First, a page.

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What Procedural Steps do I Need to Take?

After you have decided what court to bring a case in, you have to work out what procedural steps you need to take in order to bring a valid claim. Key steps often include:

  • Notification: Letting the defendant know you intend to bring a claim;
  • Filing your claim in court: Formally submitting your “claim form” and submissions to court;
  • Serving your claim: Delivering your key case documents to the defendant; and
  • Disclosure: Exchanging evidence that you will rely on with the court and defendant.

If you don’t follow the correct procedures in your case, there’s a risk your case will be dismissed. For that reason, it’s very important you check what procedure applies to your case.

Procedures will change in different countries and types of cases. We outline common steps in civil, public and criminal cases below.

1

Civil Cases

Common procedural steps in civil cases are outlined below:

Civil Claim Procedure

  • 1

    Notification

    Consider whether to notify the defendant that you are going to bring a claim, or whether this will cause the defendant to destroy evidence or remove assets beyond the reach of the court

  • 2

    File your claim

    File or submit your case in court within the relevant time period after the arrest occurred.

  • 3

    Present your statement of claim

    Present your grounds for the claim to the court, which will be shared with the defendants. This document is referred to as a "statement of claim", "statement of case", "particulars of claim" and "complaint". These documents and your claim form will then have to be shared with or "served" upon the defendant.

  • 4

    The defence

    Defendants will then have a chance to explain their position. They can either accept all or part of your claim, or deny your version of events in full. This document is known as the "defence".

  • 5

    Disclosure

    Parties provide each other with "evidence" on which they are going to rely. The evidence may be in documentary form, electronic, or in the form of oral testimony from a witness. If the evidence is in oral form, it will generally be necessary for the main parts of this evidence to be set out in writing, in a document called a "witness statement".

  • 6

    Trial

    Once evidence has been exchanged, the court will generally notify the parties of a date for the main court hearing (sometimes called the "trial"). At the trial each of the parties have an opportunity to put forward their evidence and explain their case. Witnesses are expected to attend and are asked questions on their testimony.

  • 7

    Judgment

    Once the main trial is over, the judge will consider each of the parties' arguments and form a decision, often in the form of a "judgment".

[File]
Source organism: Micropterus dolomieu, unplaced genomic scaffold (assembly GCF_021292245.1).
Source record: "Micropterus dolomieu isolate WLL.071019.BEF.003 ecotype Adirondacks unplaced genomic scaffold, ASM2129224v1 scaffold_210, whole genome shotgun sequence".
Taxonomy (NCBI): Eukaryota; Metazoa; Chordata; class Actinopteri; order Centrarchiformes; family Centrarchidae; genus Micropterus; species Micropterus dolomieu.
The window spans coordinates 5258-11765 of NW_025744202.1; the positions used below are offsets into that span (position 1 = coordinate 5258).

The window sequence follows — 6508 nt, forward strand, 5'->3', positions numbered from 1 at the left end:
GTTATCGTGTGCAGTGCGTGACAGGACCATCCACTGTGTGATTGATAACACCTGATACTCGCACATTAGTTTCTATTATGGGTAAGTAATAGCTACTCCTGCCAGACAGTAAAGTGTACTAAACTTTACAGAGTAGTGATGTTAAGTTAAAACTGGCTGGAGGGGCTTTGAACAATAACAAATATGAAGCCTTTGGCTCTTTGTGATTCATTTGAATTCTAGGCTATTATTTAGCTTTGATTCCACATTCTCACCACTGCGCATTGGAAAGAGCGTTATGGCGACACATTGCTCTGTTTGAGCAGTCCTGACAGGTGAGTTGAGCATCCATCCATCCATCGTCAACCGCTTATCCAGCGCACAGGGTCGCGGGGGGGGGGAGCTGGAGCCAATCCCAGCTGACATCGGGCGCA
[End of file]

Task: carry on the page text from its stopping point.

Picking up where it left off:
• 8

    Appeal

    The losing party generally will have the right to appeal this judgement before a higher court.

2

Administrative, Constitutional and Human Rights Cases

The procedure in public law cases is often similar to civil cases, with some minor variations. Common steps are outlined below:

Public Law Procedure

  • 1

    Notify the defendant

    Write a formal letter to the proposed defendant setting out the proposed claim and what you wish to achieve. A response is usually requested from the defendant.

  • 2

    File your claim form

    Submit your "claim form" to court within the required "time period" (there is usually a number of months of years after the incident within which you must file your claim).

  • 3

    Present your statement of claim

    Present your grounds for the claim to the court, which will be shared with the defendants. This document can be referred to as a "statement of claim", "statement of case", "particulars of claim" and "complaint". This then have to be shared with or "served" on the defendant.

  • 4

    The defence

    Defendants will then have a chance to explain their position. They can either accept all or part of your claim, or deny your version of events in full. This document is known as the "defence".

  • 5

    The permission phase

    In some countries, you have to apply to the court for permission to bring a public law claim. The court will decide whether your claim is arguable or has some chance of success before allowing it to go to a full trial.

  • 6

    Disclosure or exchange of evidence

    You and the defendant may be asked to share the evidence you are relying with each other. This includes the names of witnesses you plan on calling. You will also have the opportunity to apply for further information to be given to you by the defendant.

  • 7

    Trial

    Once evidence has been exchanged, the court will generally notify the parties of a date for the main court hearing (sometimes called the "trial"). At the trial each of the parties have an opportunity to put forward their evidence and explain their case. Witnesses are expected to attend and are asked questions on their testimony.

  • 8

    Judgment

    Once the main trial is over, the judge will consider each of the parties' arguments and form a decision, often in the form of a "judgment".

  • 9

    Appeal

    The losing party generally will have the right to appeal this judgement before a higher court.

3

Criminal Cases

The process of bringing a criminal case is outlined in the flow chart below:

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